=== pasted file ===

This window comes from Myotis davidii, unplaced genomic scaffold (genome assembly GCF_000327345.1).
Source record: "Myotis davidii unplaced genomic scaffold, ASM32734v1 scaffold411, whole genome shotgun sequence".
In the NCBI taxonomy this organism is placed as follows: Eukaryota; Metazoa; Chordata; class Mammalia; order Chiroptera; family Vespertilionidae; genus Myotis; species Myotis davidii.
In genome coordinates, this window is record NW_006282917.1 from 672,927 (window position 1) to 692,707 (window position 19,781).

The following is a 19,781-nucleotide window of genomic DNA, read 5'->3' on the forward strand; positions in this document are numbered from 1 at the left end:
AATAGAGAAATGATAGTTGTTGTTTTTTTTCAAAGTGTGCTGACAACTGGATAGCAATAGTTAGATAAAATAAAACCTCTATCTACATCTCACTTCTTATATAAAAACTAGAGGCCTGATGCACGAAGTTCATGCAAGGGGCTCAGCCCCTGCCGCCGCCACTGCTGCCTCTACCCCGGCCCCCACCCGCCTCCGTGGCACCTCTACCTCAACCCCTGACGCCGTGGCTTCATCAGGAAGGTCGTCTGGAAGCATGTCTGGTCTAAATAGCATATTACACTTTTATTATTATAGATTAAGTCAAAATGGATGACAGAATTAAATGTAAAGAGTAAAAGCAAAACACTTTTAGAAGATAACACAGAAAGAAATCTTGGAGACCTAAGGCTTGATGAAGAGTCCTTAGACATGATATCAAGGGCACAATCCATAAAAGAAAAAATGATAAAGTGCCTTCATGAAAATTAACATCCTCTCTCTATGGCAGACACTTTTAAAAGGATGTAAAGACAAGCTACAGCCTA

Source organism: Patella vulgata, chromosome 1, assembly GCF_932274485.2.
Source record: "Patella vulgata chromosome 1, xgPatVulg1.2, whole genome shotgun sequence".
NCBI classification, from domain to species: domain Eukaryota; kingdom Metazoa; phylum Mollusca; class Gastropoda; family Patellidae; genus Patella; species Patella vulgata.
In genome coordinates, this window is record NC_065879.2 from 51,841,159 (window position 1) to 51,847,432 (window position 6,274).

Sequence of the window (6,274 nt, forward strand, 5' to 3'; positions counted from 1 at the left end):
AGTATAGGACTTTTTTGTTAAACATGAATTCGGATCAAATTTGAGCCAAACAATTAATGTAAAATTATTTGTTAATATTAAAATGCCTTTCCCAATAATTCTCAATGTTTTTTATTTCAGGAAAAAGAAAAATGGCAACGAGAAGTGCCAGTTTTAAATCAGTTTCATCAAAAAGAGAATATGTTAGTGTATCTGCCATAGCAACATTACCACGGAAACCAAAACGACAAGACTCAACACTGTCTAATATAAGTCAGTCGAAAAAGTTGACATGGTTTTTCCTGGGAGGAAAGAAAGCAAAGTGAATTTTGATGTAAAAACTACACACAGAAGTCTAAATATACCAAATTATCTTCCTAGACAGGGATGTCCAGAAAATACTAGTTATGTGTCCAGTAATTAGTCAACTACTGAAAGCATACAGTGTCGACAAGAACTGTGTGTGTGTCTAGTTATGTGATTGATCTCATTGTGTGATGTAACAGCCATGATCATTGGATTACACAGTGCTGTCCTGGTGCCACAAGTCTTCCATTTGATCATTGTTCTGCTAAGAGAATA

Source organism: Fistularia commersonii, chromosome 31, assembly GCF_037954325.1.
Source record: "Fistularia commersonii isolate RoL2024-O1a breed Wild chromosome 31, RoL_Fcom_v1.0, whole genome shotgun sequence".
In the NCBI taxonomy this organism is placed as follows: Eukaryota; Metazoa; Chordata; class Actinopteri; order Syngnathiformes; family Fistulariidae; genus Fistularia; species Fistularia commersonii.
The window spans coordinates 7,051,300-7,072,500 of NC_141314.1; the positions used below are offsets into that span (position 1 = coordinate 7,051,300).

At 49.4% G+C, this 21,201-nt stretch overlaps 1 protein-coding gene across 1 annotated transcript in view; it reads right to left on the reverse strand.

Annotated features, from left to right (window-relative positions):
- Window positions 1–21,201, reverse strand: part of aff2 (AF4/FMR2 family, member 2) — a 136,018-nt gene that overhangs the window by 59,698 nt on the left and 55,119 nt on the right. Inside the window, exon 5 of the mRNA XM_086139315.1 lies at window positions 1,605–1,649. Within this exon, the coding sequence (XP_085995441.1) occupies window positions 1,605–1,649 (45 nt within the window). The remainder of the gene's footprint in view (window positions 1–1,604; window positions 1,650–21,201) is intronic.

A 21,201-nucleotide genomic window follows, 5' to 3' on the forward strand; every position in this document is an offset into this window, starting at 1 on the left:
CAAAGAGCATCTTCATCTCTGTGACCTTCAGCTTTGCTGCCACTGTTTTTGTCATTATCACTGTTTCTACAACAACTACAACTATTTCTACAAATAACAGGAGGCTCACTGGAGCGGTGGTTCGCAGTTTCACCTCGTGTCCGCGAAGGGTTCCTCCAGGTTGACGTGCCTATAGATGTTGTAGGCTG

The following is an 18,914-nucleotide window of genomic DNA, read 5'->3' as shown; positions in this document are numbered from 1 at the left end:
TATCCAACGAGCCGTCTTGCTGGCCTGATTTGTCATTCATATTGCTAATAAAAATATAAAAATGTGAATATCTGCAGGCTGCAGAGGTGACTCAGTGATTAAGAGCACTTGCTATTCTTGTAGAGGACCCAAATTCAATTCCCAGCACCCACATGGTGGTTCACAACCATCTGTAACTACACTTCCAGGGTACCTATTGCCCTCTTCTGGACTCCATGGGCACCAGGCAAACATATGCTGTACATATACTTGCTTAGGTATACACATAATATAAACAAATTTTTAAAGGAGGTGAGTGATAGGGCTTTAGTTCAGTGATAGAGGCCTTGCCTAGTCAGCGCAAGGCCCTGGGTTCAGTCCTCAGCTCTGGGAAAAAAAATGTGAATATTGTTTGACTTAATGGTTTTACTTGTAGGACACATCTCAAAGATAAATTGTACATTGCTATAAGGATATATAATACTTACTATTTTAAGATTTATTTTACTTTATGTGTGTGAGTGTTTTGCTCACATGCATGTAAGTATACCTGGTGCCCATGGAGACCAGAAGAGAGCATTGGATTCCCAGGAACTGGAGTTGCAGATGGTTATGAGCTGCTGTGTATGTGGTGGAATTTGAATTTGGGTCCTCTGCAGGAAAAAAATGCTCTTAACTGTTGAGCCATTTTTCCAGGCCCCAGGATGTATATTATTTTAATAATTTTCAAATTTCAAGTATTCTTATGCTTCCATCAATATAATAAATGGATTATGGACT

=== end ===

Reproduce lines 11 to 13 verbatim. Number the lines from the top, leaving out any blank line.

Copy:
Sequence of the window (6,274 nt, forward strand, 5' to 3'; positions counted from 1 at the left end):
AGTATAGGACTTTTTTGTTAAACATGAATTCGGATCAAATTTGAGCCAAACAATTAATGTAAAATTATTTGTTAATATTAAAATGCCTTTCCCAATAATTCTCAATGTTTTTTATTTCAGGAAAAAGAAAAATGGCAACGAGAAGTGCCAGTTTTAAATCAGTTTCATCAAAAAGAGAATATGTTAGTGTATCTGCCATAGCAACATTACCACGGAAACCAAAACGACAAGACTCAACACTGTCTAATATAAGTCAGTCGAAAAAGTTGACATGGTTTTTCCTGGGAGGAAAGAAAGCAAAGTGAATTTTGATGTAAAAACTACACACAGAAGTCTAAATATACCAAATTATCTTCCTAGACAGGGATGTCCAGAAAATACTAGTTATGTGTCCAGTAATTAGTCAACTACTGAAAGCATACAGTGTCGACAAGAACTGTGTGTGTGTCTAGTTATGTGATTGATCTCATTGTGTGATGTAACAGCCATGATCATTGGATTACACAGTGCTGTCCTGGTGCCACAAGTCTTCCATTTGATCATTGTTCTGCTAAGAGAATA

Source organism: Fistularia commersonii, chromosome 31, assembly GCF_037954325.1.